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By Bruce Sussman
Fri | Apr 5, 2019 | 7:31 AM PDT

Are you a member of a Facebook Group?

These groups are a place to share, learn, and connect on a topic or cause you are passionate about.

But what if you're passionate about hacking, selling stolen credit card numbers, or identification documents?

Or what if you're into helping set people up with fake (shell) email accounts tied to business or government domains? That is a great phishing tool.

Criminals are using Facebook Groups for these things right now.

Research: cyber criminals using Facebook to connect

Cisco Talos researchers just detailed how criminals and hackers are using Facebook Groups and how these criminals openly sell what they've stolen or hacked.

And this has been going on for years.

Group names include things like "Spam Professional," "Spammer & Hacker Professional," "Buy Cvv On THIS SHOP PAYMENT BY BTC 💰💵," and "Facebook hack (Phishing)."

Take a look at these two examples of what people are sharing in these groups:

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[Image credit: Cisco Talos]

Security researchers have this to say about their findings:

"In all, Talos has compiled a list of 74 groups on Facebook whose members promised to carry out an array of questionable cyber dirty deeds, including the selling and trading of stolen bank/credit card information, the theft and sale of account credentials from a variety of sites, and email spamming tools and services. In total, these groups had approximately 385,000 members."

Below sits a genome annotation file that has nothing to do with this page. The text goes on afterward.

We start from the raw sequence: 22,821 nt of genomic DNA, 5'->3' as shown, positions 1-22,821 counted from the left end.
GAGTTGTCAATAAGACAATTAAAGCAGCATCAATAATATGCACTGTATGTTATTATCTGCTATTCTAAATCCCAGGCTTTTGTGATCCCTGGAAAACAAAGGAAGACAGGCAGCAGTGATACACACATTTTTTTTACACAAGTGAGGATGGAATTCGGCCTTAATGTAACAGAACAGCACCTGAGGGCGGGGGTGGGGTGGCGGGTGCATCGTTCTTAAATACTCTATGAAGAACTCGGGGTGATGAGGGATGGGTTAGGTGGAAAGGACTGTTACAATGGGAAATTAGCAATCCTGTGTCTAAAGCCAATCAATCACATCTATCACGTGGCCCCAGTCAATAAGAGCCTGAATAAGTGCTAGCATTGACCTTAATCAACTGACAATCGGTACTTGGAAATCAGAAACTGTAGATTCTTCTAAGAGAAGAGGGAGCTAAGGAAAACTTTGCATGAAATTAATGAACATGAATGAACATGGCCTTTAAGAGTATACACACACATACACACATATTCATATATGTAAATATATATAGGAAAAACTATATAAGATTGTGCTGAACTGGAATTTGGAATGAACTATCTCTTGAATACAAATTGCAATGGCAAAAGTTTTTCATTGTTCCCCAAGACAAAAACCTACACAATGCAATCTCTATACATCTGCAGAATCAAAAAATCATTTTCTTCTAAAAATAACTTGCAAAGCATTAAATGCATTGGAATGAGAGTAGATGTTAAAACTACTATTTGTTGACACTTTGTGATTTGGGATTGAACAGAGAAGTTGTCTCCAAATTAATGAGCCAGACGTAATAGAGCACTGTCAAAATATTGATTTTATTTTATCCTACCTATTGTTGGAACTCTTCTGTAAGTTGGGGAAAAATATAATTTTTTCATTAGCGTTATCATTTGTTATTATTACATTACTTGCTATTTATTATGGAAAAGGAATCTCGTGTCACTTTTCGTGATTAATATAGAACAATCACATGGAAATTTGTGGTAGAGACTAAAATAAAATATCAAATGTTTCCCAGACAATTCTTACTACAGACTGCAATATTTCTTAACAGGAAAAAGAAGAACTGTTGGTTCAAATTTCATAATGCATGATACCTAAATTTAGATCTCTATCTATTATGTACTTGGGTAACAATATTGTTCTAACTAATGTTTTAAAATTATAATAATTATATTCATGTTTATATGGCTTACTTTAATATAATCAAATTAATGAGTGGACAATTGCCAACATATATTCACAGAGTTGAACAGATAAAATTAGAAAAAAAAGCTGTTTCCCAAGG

Researchers reported this activity to Facebook and many of these groups were closed. But then something else happened.

Big data allows cyber criminals to find each other on Facebook

After these groups are shut down, social media works its magic again. Using big data, Facebook helps cyber criminals reconnect in a new, like-minded group.

And the implications can be serious for every organization and agency, including yours.

"Facebook social media has provided tools enabling individuals from all over the globe to congregate and share ideas. This is one of social media's defining features. However, the underlying computer algorithms that help us connect, suggesting new friends or networks, are not intelligent enough to distinguish benign activities from the unethical or outright illegal... as a consequence of this, a substantial number of cyber-scammers have continued to proliferate and profit from illegal activities. Operating with impunity, these attackers relentlessly probe cyber-defenses of enterprises everywhere. This is a high-stakes endeavor because an attacker with even the smallest foothold inside an organization can do considerable damage."

We've heard stories of the risks during SecureWorld conferences this year.

We've also learned that an increasing number of attorneys are offering services on the Dark Web, which appears to be an untapped client market.

But if there's any real justice in the Facebook Groups that bring cyber criminals together, it could be summed up in the post below. 

Someone paid for stolen information, but got phished:

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There continues to be no honor among thieves.

[RELATED: Facebook Allowed Access to Unencrypted Passwords; Facebook CEO Wants More Regulation]

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